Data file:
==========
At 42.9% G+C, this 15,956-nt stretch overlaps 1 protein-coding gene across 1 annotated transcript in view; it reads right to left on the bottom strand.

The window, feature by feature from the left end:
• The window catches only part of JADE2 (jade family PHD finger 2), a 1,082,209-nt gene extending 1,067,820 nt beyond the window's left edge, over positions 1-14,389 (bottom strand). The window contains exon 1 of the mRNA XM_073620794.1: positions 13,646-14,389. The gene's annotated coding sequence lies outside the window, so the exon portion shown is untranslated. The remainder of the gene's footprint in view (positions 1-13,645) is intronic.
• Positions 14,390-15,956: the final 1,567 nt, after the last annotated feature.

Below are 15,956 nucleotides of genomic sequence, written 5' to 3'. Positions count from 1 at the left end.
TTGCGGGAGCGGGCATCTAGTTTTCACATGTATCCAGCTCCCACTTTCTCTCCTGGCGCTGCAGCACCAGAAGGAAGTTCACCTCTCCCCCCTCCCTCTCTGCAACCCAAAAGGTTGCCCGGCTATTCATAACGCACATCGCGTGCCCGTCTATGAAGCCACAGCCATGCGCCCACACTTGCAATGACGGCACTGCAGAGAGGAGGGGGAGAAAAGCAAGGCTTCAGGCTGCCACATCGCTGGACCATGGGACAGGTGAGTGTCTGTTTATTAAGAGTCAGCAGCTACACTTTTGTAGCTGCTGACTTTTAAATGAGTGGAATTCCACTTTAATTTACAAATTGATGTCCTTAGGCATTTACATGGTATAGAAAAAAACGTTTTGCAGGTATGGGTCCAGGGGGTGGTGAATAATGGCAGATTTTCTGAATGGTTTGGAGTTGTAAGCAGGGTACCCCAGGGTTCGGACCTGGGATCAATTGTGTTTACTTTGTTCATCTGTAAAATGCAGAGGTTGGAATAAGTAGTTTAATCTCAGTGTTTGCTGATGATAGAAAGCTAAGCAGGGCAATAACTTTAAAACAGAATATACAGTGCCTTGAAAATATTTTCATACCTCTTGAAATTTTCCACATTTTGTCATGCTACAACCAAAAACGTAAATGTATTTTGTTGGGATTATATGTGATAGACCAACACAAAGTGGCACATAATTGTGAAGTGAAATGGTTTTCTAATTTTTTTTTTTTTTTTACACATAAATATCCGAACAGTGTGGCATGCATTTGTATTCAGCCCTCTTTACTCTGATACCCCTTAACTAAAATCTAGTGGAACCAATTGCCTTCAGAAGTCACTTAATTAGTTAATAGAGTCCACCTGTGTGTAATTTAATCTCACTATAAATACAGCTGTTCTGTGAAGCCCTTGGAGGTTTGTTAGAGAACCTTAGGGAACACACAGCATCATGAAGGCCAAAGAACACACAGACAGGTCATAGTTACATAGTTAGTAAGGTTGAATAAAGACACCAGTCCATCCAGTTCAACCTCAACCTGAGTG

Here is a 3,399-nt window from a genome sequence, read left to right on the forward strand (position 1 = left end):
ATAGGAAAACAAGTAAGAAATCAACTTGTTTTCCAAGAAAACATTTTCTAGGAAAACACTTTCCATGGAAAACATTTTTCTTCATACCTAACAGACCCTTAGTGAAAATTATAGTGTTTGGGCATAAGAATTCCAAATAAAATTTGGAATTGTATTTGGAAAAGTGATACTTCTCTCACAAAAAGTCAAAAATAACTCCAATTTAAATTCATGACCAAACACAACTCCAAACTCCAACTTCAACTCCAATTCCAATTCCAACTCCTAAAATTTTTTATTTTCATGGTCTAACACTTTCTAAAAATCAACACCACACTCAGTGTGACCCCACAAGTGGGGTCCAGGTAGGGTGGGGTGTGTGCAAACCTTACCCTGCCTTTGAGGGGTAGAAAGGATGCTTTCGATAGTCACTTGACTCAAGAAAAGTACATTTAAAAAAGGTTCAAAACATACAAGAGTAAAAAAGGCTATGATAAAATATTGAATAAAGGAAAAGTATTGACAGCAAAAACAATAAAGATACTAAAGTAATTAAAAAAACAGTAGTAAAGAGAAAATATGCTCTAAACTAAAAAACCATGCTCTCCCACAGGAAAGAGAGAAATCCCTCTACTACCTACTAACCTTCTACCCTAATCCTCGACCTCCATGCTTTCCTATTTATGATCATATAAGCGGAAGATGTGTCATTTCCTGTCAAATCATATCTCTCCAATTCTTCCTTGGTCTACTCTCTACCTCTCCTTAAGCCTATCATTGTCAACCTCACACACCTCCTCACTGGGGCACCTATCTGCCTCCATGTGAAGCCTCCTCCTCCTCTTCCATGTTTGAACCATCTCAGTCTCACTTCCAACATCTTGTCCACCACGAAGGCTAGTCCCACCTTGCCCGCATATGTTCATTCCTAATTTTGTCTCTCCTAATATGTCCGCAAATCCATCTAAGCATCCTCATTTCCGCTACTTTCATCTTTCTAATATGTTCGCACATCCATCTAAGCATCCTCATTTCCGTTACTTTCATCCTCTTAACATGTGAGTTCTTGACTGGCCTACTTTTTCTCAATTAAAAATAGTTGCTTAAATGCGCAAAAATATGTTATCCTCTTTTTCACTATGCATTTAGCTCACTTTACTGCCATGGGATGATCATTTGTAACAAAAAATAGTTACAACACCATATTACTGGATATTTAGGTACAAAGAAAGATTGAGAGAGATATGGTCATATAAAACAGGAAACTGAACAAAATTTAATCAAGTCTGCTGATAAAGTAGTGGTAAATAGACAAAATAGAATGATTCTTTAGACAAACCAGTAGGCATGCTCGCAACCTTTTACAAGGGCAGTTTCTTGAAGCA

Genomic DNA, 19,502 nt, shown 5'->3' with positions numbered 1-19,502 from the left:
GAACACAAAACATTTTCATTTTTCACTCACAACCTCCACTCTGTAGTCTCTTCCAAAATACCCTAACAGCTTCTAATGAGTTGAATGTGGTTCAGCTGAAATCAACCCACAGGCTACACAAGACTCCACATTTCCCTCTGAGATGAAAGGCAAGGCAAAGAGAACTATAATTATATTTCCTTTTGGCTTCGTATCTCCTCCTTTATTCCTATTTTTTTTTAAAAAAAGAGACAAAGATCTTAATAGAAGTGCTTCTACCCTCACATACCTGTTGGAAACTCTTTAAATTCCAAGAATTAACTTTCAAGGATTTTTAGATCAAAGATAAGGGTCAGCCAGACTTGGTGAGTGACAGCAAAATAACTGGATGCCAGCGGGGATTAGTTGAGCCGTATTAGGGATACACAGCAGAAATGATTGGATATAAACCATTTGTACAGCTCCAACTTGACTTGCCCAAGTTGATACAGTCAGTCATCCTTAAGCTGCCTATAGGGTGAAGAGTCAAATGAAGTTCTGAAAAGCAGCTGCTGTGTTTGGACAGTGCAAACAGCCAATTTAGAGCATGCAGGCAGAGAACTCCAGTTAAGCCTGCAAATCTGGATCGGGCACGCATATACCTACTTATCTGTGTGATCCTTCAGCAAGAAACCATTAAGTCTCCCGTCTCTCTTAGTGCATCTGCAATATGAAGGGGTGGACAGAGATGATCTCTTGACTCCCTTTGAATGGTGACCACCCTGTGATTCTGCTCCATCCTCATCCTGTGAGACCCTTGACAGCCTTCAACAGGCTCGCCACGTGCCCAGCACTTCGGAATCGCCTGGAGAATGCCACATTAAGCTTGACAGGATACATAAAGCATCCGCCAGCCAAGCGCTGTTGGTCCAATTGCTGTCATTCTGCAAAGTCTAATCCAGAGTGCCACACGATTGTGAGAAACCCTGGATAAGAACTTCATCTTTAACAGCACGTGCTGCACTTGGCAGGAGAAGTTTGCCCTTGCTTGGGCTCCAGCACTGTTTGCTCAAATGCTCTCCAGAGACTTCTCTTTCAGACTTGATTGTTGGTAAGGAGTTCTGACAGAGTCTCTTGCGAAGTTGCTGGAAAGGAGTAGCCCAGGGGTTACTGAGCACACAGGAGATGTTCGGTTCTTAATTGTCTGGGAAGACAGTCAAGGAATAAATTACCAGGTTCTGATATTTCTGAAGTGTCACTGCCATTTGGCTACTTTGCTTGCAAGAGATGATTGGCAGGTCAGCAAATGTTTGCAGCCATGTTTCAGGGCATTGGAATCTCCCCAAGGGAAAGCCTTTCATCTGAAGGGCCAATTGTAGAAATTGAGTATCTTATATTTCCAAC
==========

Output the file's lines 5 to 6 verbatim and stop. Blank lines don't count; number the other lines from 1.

Below are 15,956 nucleotides of genomic sequence, written 5' to 3'. Positions count from 1 at the left end.
TTGCGGGAGCGGGCATCTAGTTTTCACATGTATCCAGCTCCCACTTTCTCTCCTGGCGCTGCAGCACCAGAAGGAAGTTCACCTCTCCCCCCTCCCTCTCTGCAACCCAAAAGGTTGCCCGGCTATTCATAACGCACATCGCGTGCCCGTCTATGAAGCCACAGCCATGCGCCCACACTTGCAATGACGGCACTGCAGAGAGGAGGGGGAGAAAAGCAAGGCTTCAGGCTGCCACATCGCTGGACCATGGGACAGGTGAGTGTCTGTTTATTAAGAGTCAGCAGCTACACTTTTGTAGCTGCTGACTTTTAAATGAGTGGAATTCCACTTTAATTTACAAATTGATGTCCTTAGGCATTTACATGGTATAGAAAAAAACGTTTTGCAGGTATGGGTCCAGGGGGTGGTGAATAATGGCAGATTTTCTGAATGGTTTGGAGTTGTAAGCAGGGTACCCCAGGGTTCGGACCTGGGATCAATTGTGTTTACTTTGTTCATCTGTAAAATGCAGAGGTTGGAATAAGTAGTTTAATCTCAGTGTTTGCTGATGATAGAAAGCTAAGCAGGGCAATAACTTTAAAACAGAATATACAGTGCCTTGAAAATATTTTCATACCTCTTGAAATTTTCCACATTTTGTCATGCTACAACCAAAAACGTAAATGTATTTTGTTGGGATTATATGTGATAGACCAACACAAAGTGGCACATAATTGTGAAGTGAAATGGTTTTCTAATTTTTTTTTTTTTTTTACACATAAATATCCGAACAGTGTGGCATGCATTTGTATTCAGCCCTCTTTACTCTGATACCCCTTAACTAAAATCTAGTGGAACCAATTGCCTTCAGAAGTCACTTAATTAGTTAATAGAGTCCACCTGTGTGTAATTTAATCTCACTATAAATACAGCTGTTCTGTGAAGCCCTTGGAGGTTTGTTAGAGAACCTTAGGGAACACACAGCATCATGAAGGCCAAAGAACACACAGACAGGTCATAGTTACATAGTTAGTAAGGTTGAATAAAGACACCAGTCCATCCAGTTCAACCTCAACCTGAGTG